The Good Wife (A sermon on Proverbs 31)

Since I have been at Holy Trinity I have had the opportunity to preach on some of my very favorite Bible passages. Passages like the call vision of Isaiah, the Samaritan woman at the well, that beautiful poem about Jesus’ humility in Philippians 2.  When the preaching roster is being put together each term I have enjoyed looking through it to find a passage I love and giving myself the opportunity to revel in them for a while.

When this term’s preaching roster came out I noticed right away that Proverbs 31 would be one of the readings. That made my choice easier. There is no way I was going to choose that one. So I chose a different week and a nice passage from the Gospel of John.

But then about a month ago Dave asked me to swap with him and I found myself on the roster for today. So I saw that God was not going to let me get away with avoiding Proverbs 31. I saw that I would have to confront this woman who closes the book of Proverbs with her tireless industry and limitless wisdom: this perfect, ideal wife and mother who for millennia has left all of us mere mortal women feeling hopelessly inadequate.

Proverbs 31, you may notice, is not one of my favourite passages!

But maybe it is time for me to make peace with this woman, and maybe even to say something that will reconcile us all to her just a little.

I need to acknowledge at the start that this is a passage that I can’t help reading as a woman. I don’t know what it would be like to read this passage as a man. So a lot of what I say this morning will be addressed to women and the men might feel a bit left out. So I apologise now to the men here and hope you will listen in anyway and maybe hear something of value to yourselves as well.

Most of my ministry life has involved me in the lives of women, as I have taught them, listened to them, prayed with them. I think I can say with some authority that few women need any encouragement to feel inadequate. We don’t need the media to tell us that we really ought to be as attractive as Marilyn Munroe, as rich as Gina Rhineheart, as intelligent at Marie Curie, as selfless as Mother Theresa and as good with children as Mary Poppins. We don’t need to be told that… because we seem to be born with expectations of ourselves that are way beyond hope of fulfilment in the life of any one woman.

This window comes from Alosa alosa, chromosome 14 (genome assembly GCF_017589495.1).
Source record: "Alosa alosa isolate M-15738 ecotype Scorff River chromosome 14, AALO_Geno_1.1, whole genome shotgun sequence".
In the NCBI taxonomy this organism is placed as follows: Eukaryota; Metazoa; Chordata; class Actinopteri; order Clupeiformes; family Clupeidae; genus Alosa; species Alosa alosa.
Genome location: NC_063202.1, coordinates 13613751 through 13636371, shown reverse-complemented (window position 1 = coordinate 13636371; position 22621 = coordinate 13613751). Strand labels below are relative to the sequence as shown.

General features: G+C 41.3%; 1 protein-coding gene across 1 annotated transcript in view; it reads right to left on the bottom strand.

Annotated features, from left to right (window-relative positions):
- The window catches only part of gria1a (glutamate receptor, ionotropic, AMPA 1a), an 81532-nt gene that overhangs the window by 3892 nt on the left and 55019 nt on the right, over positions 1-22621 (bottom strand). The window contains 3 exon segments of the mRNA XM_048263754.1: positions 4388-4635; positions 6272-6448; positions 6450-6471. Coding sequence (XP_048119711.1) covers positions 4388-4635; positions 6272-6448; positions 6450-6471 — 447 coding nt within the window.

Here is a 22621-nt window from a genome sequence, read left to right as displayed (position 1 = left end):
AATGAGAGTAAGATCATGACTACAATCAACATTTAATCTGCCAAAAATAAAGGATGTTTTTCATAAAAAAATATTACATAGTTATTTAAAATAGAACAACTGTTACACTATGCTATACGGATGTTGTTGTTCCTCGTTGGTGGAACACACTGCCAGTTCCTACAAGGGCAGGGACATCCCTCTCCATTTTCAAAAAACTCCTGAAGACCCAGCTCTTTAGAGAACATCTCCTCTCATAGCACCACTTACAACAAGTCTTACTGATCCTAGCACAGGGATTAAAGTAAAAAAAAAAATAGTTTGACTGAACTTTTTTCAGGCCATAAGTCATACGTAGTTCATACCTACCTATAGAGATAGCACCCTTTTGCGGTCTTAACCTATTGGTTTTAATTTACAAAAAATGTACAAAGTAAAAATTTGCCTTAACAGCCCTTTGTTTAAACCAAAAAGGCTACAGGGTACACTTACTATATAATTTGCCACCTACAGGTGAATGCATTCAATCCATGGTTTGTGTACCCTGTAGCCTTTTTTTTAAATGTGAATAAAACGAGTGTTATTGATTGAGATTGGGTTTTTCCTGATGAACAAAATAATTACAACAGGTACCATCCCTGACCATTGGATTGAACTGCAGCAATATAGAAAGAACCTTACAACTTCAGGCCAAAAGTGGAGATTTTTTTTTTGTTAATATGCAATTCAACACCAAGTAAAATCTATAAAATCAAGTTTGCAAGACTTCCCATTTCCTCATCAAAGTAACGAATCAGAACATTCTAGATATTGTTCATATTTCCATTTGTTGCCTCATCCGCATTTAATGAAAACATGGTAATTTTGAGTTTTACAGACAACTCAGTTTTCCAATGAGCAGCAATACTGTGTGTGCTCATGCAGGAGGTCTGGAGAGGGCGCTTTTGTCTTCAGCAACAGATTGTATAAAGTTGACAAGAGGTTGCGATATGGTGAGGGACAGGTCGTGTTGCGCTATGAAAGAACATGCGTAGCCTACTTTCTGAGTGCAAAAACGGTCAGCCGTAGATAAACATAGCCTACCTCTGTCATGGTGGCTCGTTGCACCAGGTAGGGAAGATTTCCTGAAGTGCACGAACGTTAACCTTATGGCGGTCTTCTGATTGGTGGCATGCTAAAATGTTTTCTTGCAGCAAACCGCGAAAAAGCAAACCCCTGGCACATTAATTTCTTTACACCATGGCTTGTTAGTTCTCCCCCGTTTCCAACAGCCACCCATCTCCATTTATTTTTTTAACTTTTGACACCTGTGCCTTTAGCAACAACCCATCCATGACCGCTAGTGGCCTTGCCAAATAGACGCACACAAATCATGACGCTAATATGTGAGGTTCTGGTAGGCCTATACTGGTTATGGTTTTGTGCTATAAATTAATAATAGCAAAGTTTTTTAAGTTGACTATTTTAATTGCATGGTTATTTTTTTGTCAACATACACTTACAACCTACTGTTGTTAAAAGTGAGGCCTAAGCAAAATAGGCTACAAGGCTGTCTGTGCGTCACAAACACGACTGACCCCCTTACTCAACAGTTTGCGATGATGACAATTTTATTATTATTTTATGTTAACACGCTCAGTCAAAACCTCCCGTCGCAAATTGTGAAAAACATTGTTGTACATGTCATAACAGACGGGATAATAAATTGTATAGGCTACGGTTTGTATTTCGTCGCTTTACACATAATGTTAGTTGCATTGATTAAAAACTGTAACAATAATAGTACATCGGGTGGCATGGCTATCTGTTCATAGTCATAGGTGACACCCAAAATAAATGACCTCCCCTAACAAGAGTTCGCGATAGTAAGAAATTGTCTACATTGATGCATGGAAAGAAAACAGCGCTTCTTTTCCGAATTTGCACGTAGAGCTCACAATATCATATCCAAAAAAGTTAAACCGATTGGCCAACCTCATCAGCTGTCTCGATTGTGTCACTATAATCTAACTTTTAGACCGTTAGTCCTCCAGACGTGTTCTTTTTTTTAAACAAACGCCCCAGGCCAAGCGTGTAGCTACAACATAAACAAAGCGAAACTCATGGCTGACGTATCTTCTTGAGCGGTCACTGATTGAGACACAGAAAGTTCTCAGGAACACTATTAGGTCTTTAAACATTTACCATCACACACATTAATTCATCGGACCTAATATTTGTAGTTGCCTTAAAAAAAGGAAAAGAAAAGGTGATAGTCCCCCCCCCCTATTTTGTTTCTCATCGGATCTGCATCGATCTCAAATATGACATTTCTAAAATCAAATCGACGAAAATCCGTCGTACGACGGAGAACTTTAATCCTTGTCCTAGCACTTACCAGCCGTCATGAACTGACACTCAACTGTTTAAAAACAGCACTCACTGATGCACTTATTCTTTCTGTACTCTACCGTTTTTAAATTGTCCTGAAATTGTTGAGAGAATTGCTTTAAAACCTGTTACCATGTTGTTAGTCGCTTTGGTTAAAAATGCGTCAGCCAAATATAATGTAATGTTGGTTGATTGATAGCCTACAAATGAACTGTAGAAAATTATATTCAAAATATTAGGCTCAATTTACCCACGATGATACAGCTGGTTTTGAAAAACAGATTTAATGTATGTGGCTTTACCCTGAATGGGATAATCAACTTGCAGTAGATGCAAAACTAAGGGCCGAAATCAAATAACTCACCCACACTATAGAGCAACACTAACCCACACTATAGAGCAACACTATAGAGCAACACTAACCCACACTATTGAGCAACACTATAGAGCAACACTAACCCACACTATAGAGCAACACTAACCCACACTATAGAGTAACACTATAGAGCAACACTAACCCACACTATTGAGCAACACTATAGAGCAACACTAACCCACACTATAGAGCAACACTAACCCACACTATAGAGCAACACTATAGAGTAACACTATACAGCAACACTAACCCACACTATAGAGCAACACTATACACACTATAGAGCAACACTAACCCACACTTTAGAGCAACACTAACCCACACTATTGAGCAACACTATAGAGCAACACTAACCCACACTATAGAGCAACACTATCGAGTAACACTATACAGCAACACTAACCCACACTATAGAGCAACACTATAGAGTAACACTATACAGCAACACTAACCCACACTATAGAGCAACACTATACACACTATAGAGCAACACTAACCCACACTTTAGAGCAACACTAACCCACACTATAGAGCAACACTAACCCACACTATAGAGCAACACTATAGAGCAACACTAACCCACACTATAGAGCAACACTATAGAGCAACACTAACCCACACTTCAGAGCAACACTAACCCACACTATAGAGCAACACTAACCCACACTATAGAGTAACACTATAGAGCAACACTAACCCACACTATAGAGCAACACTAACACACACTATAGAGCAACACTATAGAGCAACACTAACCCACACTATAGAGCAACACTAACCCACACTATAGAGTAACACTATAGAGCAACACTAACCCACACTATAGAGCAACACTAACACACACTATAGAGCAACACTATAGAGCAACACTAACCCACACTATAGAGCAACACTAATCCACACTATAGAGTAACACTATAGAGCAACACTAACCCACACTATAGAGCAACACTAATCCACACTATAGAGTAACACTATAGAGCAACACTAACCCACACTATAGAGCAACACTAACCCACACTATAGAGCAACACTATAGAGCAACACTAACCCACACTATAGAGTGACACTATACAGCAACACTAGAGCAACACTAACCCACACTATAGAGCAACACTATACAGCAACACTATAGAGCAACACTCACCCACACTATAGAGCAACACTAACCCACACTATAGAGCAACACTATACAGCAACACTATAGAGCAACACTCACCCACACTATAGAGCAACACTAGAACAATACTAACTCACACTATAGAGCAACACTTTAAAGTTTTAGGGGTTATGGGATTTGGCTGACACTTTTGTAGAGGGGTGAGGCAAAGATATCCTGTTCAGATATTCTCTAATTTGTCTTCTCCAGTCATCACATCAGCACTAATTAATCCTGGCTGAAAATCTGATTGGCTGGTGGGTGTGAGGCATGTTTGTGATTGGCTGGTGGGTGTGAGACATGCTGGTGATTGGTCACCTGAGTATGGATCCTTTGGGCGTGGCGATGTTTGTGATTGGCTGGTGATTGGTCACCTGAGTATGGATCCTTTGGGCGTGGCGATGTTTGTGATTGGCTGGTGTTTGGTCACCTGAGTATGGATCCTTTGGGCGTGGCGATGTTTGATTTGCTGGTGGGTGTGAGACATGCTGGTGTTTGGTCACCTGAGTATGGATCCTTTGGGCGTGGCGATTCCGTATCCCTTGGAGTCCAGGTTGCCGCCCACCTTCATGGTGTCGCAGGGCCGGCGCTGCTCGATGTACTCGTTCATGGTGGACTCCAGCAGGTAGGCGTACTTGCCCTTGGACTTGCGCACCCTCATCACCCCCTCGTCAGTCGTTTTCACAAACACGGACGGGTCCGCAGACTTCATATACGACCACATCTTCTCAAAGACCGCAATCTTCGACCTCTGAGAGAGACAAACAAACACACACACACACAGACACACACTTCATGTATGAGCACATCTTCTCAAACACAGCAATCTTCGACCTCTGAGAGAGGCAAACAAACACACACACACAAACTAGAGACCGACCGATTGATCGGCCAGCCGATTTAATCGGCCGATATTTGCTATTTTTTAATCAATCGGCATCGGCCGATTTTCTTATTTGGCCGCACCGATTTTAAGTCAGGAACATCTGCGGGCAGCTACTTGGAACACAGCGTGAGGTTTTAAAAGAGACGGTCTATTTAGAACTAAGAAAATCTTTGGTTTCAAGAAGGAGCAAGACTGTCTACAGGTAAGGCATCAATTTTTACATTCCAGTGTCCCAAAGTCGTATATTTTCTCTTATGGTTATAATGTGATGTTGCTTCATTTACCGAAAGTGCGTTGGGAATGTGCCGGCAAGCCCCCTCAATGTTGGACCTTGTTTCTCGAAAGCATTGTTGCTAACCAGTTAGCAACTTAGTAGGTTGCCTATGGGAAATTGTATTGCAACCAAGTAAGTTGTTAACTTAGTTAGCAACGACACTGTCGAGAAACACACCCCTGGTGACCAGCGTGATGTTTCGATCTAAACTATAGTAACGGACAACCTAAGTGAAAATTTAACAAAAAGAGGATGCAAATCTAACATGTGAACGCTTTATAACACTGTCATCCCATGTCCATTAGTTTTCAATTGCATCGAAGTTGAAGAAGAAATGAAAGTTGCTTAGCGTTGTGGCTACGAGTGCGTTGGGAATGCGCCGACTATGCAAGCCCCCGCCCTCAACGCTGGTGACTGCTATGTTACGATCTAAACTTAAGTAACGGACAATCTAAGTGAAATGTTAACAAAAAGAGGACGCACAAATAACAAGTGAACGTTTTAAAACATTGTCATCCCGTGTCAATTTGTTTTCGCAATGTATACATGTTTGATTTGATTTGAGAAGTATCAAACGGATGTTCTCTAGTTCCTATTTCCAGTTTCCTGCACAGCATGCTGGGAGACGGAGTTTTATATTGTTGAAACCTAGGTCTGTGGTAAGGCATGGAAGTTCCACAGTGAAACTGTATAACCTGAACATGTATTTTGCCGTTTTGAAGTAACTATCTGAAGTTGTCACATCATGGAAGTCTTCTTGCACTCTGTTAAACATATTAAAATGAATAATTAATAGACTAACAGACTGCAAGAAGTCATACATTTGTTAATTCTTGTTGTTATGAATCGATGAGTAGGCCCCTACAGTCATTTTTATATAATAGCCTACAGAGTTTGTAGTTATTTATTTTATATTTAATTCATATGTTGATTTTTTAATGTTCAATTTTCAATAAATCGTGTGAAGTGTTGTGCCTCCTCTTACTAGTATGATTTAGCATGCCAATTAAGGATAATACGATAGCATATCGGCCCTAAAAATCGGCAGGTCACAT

And this morning, as I think about the young women I know who are struggling with eating disorders, I am in no mood to be charitable with images that place burdens on young women that they just can’t carry.

The last thing we need is to open up our Bibles and find another womanly ideal that we can’t live up to:

She rises while it is still night

and provides food for her household

and tasks for her servant-girls.

16  She considers a field and buys it;

with the fruit of her hands she plants a vineyard.

17  She girds herself with strength,

and makes her arms strong.

18  She perceives that her merchandise is profitable.

Her lamp does not go out at night.

19  She puts her hands to the distaff,

and her hands hold the spindle.


When my children were both pre-schoolers I wrote a poem to express my annoyance at the high expectations I placed on myself and felt the world was placing on me. I called it “The Perfect Mother” but maybe it could be called “A modern Proverbs 31 Woman”. Here it is…. And even as I read it I feel a need to apologise that I am no Emily Dickinson:


She keeps a house that is spotlessly clean,

And her children well groomed and fit to be seen,

And they speak no word that’s offensive or obscene.

Of her home she is indisputably queen.


She cooks meals that are healthy, gourmet and lite.

She has a flat tummy and a bottom that’s tight.

And she never eats chocolate – not even a bight.

And she has great sex with her husband every night.


She is always well dressed (by 8 am),